In the male-dominated Maasai culture, the warriors did not see Leela as a threat and spoke frankly about killing lions. In addition to ritual and retaliatory reasons, Leela discovered that a simmering anger against the government fueled the murder.
"These foxes have taken all of our fertile land ... for wildlife," one angry warrior told the government. He was referring to how Amboseli National Park once belonged to the Maasai people until the government evicted them in 1974 to create the safari park and banished them to the dusty volcanic areas on the edge of the park. "Now these wild animals are killing people," he said, "eating our cattle, damaging our crops ... They only get money from wildlife and forget about the problems humans face from wildlife."
After a year with the Maasai and conversations with numerous lion killers, Leela felt in 2006 that she had gathered enough information to complete her master's thesis, which she wrote in Dr. Laurence Frank's house in the Laikipia plateau wanted to write Northern Kenya.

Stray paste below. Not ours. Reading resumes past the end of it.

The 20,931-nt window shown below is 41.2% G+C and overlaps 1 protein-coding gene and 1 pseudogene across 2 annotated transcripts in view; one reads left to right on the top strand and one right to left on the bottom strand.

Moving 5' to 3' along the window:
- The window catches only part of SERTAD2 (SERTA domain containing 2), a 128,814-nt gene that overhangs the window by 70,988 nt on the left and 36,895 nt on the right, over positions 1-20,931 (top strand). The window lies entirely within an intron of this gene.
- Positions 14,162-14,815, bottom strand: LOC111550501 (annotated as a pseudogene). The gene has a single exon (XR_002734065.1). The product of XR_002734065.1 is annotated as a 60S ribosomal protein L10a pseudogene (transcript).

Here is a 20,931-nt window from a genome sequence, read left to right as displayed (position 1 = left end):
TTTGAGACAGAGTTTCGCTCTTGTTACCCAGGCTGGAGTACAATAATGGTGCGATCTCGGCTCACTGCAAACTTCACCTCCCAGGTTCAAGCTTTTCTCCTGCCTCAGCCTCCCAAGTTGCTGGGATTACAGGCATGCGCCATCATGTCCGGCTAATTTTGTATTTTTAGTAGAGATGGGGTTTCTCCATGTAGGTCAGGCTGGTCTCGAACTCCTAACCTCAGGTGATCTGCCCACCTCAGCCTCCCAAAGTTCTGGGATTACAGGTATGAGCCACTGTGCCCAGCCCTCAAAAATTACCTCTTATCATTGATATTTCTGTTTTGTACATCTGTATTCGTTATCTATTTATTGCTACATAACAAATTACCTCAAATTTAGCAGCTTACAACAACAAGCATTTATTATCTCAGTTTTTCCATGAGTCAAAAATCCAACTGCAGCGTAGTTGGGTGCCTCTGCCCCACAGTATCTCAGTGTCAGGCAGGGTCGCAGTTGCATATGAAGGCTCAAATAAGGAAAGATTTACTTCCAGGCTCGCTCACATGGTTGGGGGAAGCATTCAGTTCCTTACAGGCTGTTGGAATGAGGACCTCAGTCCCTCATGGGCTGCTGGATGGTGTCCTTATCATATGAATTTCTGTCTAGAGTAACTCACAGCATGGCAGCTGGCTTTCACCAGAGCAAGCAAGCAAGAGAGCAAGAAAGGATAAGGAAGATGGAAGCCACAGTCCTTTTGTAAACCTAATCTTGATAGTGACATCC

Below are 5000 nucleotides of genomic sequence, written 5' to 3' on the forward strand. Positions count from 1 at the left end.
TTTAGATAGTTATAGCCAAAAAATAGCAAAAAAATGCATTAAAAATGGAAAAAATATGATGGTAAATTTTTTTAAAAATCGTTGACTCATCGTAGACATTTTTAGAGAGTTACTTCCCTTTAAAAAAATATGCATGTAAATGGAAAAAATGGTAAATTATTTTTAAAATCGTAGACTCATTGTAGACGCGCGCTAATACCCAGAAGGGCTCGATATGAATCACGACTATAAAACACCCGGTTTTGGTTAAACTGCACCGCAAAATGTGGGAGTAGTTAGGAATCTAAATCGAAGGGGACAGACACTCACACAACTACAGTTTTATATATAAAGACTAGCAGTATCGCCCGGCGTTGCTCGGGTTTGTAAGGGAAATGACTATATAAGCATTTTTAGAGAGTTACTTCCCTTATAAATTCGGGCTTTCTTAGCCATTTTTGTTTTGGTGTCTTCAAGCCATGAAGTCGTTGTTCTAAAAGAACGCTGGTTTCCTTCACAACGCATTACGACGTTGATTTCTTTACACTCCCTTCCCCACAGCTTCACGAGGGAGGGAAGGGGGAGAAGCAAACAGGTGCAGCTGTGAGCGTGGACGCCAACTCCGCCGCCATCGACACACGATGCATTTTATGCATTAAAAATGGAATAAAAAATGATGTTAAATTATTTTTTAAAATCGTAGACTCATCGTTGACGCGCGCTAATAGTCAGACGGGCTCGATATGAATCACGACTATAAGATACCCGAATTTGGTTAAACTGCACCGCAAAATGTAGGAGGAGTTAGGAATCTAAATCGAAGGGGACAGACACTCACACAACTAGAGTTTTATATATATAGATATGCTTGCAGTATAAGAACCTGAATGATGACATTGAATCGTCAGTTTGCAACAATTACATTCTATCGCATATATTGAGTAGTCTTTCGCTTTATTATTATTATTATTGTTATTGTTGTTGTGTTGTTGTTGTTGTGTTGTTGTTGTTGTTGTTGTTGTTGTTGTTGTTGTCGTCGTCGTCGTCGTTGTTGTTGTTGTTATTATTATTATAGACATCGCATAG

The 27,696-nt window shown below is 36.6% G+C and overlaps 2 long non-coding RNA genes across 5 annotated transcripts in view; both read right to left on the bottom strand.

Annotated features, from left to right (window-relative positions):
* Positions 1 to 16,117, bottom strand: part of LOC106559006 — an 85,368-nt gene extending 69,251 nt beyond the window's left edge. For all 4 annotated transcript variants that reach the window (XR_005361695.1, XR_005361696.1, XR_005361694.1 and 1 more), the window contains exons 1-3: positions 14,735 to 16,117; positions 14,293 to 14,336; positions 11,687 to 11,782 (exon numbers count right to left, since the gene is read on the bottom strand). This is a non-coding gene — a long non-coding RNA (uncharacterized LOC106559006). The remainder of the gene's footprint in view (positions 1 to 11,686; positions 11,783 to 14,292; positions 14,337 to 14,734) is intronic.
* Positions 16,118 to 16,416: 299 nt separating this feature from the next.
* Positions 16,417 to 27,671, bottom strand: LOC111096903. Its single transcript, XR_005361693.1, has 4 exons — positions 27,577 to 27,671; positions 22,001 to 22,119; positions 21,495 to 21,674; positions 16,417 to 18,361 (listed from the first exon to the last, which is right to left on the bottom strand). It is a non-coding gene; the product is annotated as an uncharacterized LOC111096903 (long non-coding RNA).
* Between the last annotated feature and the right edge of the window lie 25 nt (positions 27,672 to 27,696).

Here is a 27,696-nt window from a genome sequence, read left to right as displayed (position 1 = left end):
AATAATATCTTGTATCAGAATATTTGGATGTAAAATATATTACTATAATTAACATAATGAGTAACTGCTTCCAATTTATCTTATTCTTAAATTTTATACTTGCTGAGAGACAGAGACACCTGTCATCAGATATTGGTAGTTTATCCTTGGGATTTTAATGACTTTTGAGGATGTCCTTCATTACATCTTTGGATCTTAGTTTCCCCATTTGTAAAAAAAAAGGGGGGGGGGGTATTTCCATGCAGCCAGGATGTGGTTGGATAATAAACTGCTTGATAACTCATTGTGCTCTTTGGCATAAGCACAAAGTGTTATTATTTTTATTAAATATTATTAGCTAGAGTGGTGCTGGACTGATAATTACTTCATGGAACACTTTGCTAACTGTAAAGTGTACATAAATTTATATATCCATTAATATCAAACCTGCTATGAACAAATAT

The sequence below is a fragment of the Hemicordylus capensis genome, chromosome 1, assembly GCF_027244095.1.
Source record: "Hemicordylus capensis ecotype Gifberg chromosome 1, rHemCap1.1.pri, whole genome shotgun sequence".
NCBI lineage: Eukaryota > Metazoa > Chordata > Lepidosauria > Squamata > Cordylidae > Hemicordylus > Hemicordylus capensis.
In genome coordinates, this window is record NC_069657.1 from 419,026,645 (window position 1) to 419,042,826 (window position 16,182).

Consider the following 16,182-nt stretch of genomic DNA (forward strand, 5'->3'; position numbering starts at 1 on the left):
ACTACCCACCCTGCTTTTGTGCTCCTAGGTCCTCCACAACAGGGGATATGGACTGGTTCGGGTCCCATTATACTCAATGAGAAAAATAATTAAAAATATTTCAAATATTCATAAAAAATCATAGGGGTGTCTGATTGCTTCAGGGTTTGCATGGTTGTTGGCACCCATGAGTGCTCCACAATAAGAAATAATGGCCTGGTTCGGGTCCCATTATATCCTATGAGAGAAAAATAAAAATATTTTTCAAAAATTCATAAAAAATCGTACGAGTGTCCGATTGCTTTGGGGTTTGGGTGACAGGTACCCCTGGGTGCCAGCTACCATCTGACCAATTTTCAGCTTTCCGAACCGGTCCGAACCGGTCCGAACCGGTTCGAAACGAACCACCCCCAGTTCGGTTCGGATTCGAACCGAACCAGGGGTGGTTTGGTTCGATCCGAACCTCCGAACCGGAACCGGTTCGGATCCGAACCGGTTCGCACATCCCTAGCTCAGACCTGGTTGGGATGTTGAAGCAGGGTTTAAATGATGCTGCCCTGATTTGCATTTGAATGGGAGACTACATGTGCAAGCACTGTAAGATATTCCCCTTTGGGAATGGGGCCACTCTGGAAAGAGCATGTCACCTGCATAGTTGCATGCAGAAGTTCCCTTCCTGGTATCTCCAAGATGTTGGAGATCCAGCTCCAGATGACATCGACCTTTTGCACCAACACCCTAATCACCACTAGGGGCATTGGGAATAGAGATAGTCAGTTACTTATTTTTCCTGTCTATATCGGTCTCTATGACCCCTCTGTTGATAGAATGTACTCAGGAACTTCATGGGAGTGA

Courtesy Andrew Dubbins
Leela shared a room there with Laurence's new research associate, Stephanie Dolrenry, a Missouri biologist who does hyena research, and the two students who bonded out of a passion for carnivores and their eagerness to save the lions.
They would talk to Laurence about protecting the lions around the fireplace. Laurence was a Jewish American, but fascinated by Scotland. He regularly quoted Scottish verses and buckled up Celtic songs, sipping Highlands Scotch, considering conservation tactics as he went.
Leela had a plan that arose from her conversations with the Maasai. One of the warriors (known as Murrans) had told her, “Let's help Murran conservationists watch over lions. Our tradition and culture make us the best and most experienced people to save lions. We can track lions in the dark with our eyes closed, and we will never fail. "
What if we - as Leela imagined - put the responsibility for saving them on the Maasai warriors who kill the lions? Pay the warriors a salary and train them in wildlife radio telemetry. You combine the traditional tracking skills of warriors with modern technology.
Stephanie feared the plan could backfire. After all, they were lion killers. What if they found and killed more lions with the GPS device ?!
But, argued Leela, what do we have to lose? During her time in Maasailand, she had seen more dead than live lions. She felt like she was just documenting the extinction and it was heartbreaking. The lions were running out of time, she said, and courageous action was required.
In 2008, Kamunu received a call from Leela saying she was looking for trackers for her new conservation group - Lion Guardians - and invited him for an interview.